Peter Saul
New China #1, 1965
colored pencils on paper
40 x 48 inches
PSd 34

Peter Saul

Portrait of a Man, c. 1957

chalk on velor paper

12 x 10 inches

PSd 159

Peter Saul

Woman in Green Shirt, c. 1957

chalk on velor paper

9 x 9 1/4 inches

PSd 155


Peter Saul

Lampshade with Polka Dots, c.1957

chalk on velor paper

20 x 17 inches

PSd 148



Peter Saul
Pimples, 1960
crayon and collage on paper
21 1/2 x 21 1/4 inches

Peter Saul
Untitled, 1960
crayon, pencil on paper
9 3/4 x 12 1/2 inches
PSd 207

Study for 'Valda Sherman'

Peter Saul
Study for 'Valda Sherman', 1961
pastel, marker, ink on paper
8 x 6 inches

Peter Saul
Gun Moll, 1961
oil on canvas
55 x 43 inches
PSp 131

Peter Saul

Icebox #3, 1961

oil on canvas

69 x 58 1/2 inches

PSp 97

Peter Saul
Untitled (Mad), 1962
ink, collage on paper
27 1/2 x 33 1/4 inches
PSd 210

Peter Saul
Untitled (Kutty Sark), c.1963
ink on paper
10 x 11 1/8 inches
PSd 110

Peter Saul
Untitled (Barbara Rose), c. 1963
ink on paper
8 1/2 x 11 1/2 inches
PSd 112

Peter Saul
Untitled (Ha, Ha!), c.1963
ink on paper
6 3/4 x 9 1/4 inches
PSd 114

Untitled (Superman)

Peter Saul

Untitled (Superman), 1963

Crayon and marker on paper

27 1/4 x 31 1/2 inches

PSd 216


Peter Saul

Toobs, 1963

Crayon, marker on paper

27 1/2 x 24 inches

PSd 99

Untitled (Log/Ham)

Peter Saul
Untitled (Log/Ham),1964
pastel, ink on paper
28 x 33 3/4 inches

GI on the Cross

Peter Saul
GI on the Cross, 1967
Color lithograph on paper
24 x 18 inches
Edition of 25
PSr 20

I Torture Commy Virgins

Peter Saul

I Torture Commy Virgins, 1967

Oil on canvas

68 x 72 inches

PSp 126

Courtesy the Hall Foundation


Peter Saul
Amboosh, 1975
Color lithograph
30 x 40 inches

Edition of 50
PSr 02

Press Release

During January and February the George Adams Gallery, New York will present an exhibition of paintings and drawings by Peter Saul at CB1-G in Los Angeles. The exhibition will feature 20 works made between 1957 and 1967 covering his development as an artist from the late 1950s through his transition from Pop in the early 1960’s to a politically engaged, topical artist whose works tackled the most pressing issues of the day in the later half of the decade.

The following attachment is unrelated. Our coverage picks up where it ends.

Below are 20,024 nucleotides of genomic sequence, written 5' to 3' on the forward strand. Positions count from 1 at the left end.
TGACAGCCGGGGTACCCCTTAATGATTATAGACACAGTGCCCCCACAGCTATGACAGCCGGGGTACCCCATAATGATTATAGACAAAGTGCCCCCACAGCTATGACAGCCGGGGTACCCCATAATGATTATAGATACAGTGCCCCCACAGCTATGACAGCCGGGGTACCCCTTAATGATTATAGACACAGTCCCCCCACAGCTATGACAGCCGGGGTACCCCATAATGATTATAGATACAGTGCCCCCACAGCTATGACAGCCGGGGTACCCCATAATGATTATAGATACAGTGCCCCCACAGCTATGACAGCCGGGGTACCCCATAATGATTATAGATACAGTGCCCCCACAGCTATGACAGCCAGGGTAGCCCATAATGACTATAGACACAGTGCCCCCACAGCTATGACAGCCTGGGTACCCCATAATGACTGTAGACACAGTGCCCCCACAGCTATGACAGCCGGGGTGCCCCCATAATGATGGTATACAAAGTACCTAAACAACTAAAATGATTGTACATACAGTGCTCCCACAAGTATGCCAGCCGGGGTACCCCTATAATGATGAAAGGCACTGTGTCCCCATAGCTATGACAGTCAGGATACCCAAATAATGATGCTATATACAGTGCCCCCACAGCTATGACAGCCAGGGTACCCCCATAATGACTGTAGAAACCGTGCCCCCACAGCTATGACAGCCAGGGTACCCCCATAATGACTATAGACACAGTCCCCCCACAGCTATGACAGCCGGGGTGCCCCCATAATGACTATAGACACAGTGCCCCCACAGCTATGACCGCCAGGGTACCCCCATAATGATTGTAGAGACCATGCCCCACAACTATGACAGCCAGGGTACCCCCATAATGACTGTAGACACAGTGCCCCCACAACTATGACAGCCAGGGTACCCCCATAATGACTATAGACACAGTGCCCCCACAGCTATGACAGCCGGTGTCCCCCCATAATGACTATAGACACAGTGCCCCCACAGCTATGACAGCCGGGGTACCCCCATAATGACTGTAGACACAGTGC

Having spent most of the early 1960’s working in Paris, Saul claimed to have been largely unaware of the Pop Art movement, unfamiliar with the artists most typically associated with it. But critics reviewing his first exhibitions in New York and Chicago recognized him as a Pop artist though without the cool detachment preferred by most of Pop’s other practitioners.  As Ellen Johnson pointed wrote in her 1964 catalogue essay: “Where Lichtenstein appears to be amused and Warhol indifferent, Saul is angry…” And indeed he was – increasingly so.


Returning to the San Francisco Bay Area from Paris in late 1964, Saul’s work noticeably shifted to images of war, gradually displacing images from comics and the like. Soon his work was dominated by the war in Vietnam and topical social issues, such as civil rights. Increasingly Saul was dismissed by some critics as a ‘political’ artist, which only encouraged him, believing as he did that if what he was doing provoked the ‘tastemakers’ then he must be on the right track. As the artist wrote in 1967, “Now I think I have…paintings that could prohibit a sophisticated response. Not just because of ‘obscenity,’ which is prevalent, but because it is coupled with politics. I am polarizing things, want to see good and bad.”


The exhibition begins chronologically with a group of pastels, including a self-portrait. They were made in 1957, while Saul lived in Holland and demonstrate an early interest in distortion and the grotesque. In addition there are several paintings and drawings from the early 60’s dating to Saul’s time in Paris, including Ice Box #3 (1961), Gun Moll (1962), and Untitled (Superman) (1963). Examples of the later more political work include New China a large drawing from 1965, and the politically charged lithograph GI On a Cross and large canvas, I Torture Commy Virgins, both from 1967.


“Peter Saul: Pop to Politics” will be on view from January 7th through February 18th at CB1-G. Gallery hours are Tuesday through Saturday from 11 to 5, Sundays 12 to 4.